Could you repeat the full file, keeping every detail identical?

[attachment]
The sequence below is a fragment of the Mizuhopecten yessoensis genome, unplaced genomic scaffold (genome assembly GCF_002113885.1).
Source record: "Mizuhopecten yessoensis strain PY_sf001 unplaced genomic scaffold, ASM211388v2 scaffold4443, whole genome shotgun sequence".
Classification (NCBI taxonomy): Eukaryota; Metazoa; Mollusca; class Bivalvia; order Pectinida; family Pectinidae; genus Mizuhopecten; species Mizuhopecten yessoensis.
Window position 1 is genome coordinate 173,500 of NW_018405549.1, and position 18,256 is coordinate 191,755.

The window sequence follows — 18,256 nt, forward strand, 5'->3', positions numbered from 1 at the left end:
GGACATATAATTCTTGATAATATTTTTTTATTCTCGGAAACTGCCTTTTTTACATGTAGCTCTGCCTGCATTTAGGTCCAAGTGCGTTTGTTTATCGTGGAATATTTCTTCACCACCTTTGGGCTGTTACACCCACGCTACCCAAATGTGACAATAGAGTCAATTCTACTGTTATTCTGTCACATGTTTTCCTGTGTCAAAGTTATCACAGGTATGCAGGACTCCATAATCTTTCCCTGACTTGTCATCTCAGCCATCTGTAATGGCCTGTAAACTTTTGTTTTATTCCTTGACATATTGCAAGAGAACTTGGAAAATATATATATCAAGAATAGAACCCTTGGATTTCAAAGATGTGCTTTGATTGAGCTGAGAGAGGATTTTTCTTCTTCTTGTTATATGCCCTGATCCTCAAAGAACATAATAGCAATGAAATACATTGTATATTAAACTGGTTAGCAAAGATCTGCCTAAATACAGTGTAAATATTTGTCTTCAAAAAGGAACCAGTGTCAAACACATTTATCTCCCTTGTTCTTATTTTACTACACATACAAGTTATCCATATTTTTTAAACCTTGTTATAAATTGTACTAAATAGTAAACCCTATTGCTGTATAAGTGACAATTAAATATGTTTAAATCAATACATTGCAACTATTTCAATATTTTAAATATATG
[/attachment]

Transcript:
The sequence below is a fragment of the Mizuhopecten yessoensis genome, unplaced genomic scaffold (genome assembly GCF_002113885.1).
Source record: "Mizuhopecten yessoensis strain PY_sf001 unplaced genomic scaffold, ASM211388v2 scaffold4443, whole genome shotgun sequence".
Classification (NCBI taxonomy): Eukaryota; Metazoa; Mollusca; class Bivalvia; order Pectinida; family Pectinidae; genus Mizuhopecten; species Mizuhopecten yessoensis.
Window position 1 is genome coordinate 173,500 of NW_018405549.1, and position 18,256 is coordinate 191,755.

The window sequence follows — 18,256 nt, forward strand, 5'->3', positions numbered from 1 at the left end:
GGACATATAATTCTTGATAATATTTTTTTATTCTCGGAAACTGCCTTTTTTACATGTAGCTCTGCCTGCATTTAGGTCCAAGTGCGTTTGTTTATCGTGGAATATTTCTTCACCACCTTTGGGCTGTTACACCCACGCTACCCAAATGTGACAATAGAGTCAATTCTACTGTTATTCTGTCACATGTTTTCCTGTGTCAAAGTTATCACAGGTATGCAGGACTCCATAATCTTTCCCTGACTTGTCATCTCAGCCATCTGTAATGGCCTGTAAACTTTTGTTTTATTCCTTGACATATTGCAAGAGAACTTGGAAAATATATATATCAAGAATAGAACCCTTGGATTTCAAAGATGTGCTTTGATTGAGCTGAGAGAGGATTTTTCTTCTTCTTGTTATATGCCCTGATCCTCAAAGAACATAATAGCAATGAAATACATTGTATATTAAACTGGTTAGCAAAGATCTGCCTAAATACAGTGTAAATATTTGTCTTCAAAAAGGAACCAGTGTCAAACACATTTATCTCCCTTGTTCTTATTTTACTACACATACAAGTTATCCATATTTTTTAAACCTTGTTATAAATTGTACTAAATAGTAAACCCTATTGCTGTATAAGTGACAATTAAATATGTTTAAATCAATACATTGCAACTATTTCAATATTTTAAATATATG